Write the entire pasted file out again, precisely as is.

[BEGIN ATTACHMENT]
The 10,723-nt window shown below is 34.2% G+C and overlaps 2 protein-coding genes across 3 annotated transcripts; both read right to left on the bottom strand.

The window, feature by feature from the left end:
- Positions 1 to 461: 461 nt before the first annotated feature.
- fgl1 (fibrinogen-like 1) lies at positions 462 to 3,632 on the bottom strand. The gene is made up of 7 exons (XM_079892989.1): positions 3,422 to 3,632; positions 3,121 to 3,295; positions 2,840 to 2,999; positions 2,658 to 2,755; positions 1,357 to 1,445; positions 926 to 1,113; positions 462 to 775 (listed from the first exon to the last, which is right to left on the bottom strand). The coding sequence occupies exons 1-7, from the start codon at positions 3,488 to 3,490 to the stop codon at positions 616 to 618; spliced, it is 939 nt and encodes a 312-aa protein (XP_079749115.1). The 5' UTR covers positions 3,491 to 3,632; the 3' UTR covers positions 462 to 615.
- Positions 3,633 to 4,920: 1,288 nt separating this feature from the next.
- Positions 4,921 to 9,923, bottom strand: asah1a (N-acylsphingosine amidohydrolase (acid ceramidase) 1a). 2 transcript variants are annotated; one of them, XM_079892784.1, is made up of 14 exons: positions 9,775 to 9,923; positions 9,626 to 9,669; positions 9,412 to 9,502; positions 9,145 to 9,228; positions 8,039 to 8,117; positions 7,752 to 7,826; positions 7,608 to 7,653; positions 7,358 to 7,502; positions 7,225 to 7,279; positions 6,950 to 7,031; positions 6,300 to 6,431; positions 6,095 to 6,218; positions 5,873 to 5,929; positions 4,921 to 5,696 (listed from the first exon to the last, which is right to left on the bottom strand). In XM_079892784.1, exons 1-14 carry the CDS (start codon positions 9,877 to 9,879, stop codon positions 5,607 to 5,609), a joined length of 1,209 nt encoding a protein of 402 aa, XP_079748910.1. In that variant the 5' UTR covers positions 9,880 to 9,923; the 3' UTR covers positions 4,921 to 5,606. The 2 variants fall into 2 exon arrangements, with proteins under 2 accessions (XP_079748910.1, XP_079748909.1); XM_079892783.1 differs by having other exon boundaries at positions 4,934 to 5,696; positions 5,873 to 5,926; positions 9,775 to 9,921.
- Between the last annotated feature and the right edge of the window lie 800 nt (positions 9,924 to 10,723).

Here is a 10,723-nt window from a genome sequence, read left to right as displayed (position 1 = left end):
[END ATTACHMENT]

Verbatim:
The 10,723-nt window shown below is 34.2% G+C and overlaps 2 protein-coding genes across 3 annotated transcripts; both read right to left on the bottom strand.

The window, feature by feature from the left end:
- Positions 1 to 461: 461 nt before the first annotated feature.
- fgl1 (fibrinogen-like 1) lies at positions 462 to 3,632 on the bottom strand. The gene is made up of 7 exons (XM_079892989.1): positions 3,422 to 3,632; positions 3,121 to 3,295; positions 2,840 to 2,999; positions 2,658 to 2,755; positions 1,357 to 1,445; positions 926 to 1,113; positions 462 to 775 (listed from the first exon to the last, which is right to left on the bottom strand). The coding sequence occupies exons 1-7, from the start codon at positions 3,488 to 3,490 to the stop codon at positions 616 to 618; spliced, it is 939 nt and encodes a 312-aa protein (XP_079749115.1). The 5' UTR covers positions 3,491 to 3,632; the 3' UTR covers positions 462 to 615.
- Positions 3,633 to 4,920: 1,288 nt separating this feature from the next.
- Positions 4,921 to 9,923, bottom strand: asah1a (N-acylsphingosine amidohydrolase (acid ceramidase) 1a). 2 transcript variants are annotated; one of them, XM_079892784.1, is made up of 14 exons: positions 9,775 to 9,923; positions 9,626 to 9,669; positions 9,412 to 9,502; positions 9,145 to 9,228; positions 8,039 to 8,117; positions 7,752 to 7,826; positions 7,608 to 7,653; positions 7,358 to 7,502; positions 7,225 to 7,279; positions 6,950 to 7,031; positions 6,300 to 6,431; positions 6,095 to 6,218; positions 5,873 to 5,929; positions 4,921 to 5,696 (listed from the first exon to the last, which is right to left on the bottom strand). In XM_079892784.1, exons 1-14 carry the CDS (start codon positions 9,877 to 9,879, stop codon positions 5,607 to 5,609), a joined length of 1,209 nt encoding a protein of 402 aa, XP_079748910.1. In that variant the 5' UTR covers positions 9,880 to 9,923; the 3' UTR covers positions 4,921 to 5,606. The 2 variants fall into 2 exon arrangements, with proteins under 2 accessions (XP_079748910.1, XP_079748909.1); XM_079892783.1 differs by having other exon boundaries at positions 4,934 to 5,696; positions 5,873 to 5,926; positions 9,775 to 9,921.
- Between the last annotated feature and the right edge of the window lie 800 nt (positions 9,924 to 10,723).

Here is a 10,723-nt window from a genome sequence, read left to right as displayed (position 1 = left end):